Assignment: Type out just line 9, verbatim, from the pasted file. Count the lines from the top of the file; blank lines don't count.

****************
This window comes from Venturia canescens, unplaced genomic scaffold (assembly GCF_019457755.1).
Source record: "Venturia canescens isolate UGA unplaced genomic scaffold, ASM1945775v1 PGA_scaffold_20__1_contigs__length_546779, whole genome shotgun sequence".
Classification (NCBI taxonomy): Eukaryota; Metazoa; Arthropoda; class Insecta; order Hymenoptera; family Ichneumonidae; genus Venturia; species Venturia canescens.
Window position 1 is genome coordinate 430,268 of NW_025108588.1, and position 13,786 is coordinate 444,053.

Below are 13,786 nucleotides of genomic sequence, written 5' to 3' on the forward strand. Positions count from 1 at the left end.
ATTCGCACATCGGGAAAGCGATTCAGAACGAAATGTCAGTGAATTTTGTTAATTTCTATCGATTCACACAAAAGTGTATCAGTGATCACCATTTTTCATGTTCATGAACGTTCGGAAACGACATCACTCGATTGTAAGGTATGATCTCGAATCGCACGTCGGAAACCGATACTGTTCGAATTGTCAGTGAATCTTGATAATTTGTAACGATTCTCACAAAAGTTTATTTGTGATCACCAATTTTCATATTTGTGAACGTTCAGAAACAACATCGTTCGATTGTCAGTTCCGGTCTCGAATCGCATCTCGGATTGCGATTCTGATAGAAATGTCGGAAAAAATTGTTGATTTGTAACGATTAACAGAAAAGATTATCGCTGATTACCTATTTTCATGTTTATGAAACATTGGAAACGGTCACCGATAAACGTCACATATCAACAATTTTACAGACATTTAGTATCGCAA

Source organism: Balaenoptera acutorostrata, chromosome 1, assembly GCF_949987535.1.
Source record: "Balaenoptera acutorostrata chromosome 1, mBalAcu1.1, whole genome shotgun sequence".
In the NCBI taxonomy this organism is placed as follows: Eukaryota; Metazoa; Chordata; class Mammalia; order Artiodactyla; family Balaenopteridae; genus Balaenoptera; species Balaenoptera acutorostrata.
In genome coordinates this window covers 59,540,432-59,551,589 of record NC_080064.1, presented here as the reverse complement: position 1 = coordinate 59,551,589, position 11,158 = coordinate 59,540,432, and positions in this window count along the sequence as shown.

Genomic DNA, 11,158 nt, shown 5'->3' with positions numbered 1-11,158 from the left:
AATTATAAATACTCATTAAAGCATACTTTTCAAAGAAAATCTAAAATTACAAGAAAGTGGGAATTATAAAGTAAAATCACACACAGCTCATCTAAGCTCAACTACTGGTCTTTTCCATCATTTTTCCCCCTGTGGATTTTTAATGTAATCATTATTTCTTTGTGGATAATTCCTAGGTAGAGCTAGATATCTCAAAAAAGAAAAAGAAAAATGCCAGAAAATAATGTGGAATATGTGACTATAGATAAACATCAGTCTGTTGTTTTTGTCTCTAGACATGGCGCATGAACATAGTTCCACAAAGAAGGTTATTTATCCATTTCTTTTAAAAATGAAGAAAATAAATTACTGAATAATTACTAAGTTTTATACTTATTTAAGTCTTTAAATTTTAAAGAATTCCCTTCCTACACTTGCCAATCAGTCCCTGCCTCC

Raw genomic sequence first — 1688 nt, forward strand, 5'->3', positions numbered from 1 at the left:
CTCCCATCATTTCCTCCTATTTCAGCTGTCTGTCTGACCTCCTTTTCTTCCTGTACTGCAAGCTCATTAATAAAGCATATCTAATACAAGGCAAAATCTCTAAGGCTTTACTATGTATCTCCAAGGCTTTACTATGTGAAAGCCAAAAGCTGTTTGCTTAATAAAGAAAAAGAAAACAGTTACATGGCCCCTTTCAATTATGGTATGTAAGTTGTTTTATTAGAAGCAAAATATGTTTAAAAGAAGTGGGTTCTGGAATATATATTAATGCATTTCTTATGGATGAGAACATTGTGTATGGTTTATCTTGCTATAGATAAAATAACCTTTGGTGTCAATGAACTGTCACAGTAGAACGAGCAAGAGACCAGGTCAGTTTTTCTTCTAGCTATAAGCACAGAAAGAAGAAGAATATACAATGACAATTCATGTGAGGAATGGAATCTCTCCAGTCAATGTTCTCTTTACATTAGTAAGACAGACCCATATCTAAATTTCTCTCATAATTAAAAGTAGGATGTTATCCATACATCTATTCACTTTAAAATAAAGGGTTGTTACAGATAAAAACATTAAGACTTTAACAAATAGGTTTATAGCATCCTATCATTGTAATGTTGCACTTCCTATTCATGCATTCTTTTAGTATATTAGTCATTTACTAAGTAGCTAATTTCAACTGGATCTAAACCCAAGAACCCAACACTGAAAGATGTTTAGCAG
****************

In the NCBI taxonomy this organism is placed as follows: Eukaryota; Metazoa; Chordata; class Mammalia; order Artiodactyla; family Balaenopteridae; genus Balaenoptera; species Balaenoptera acutorostrata.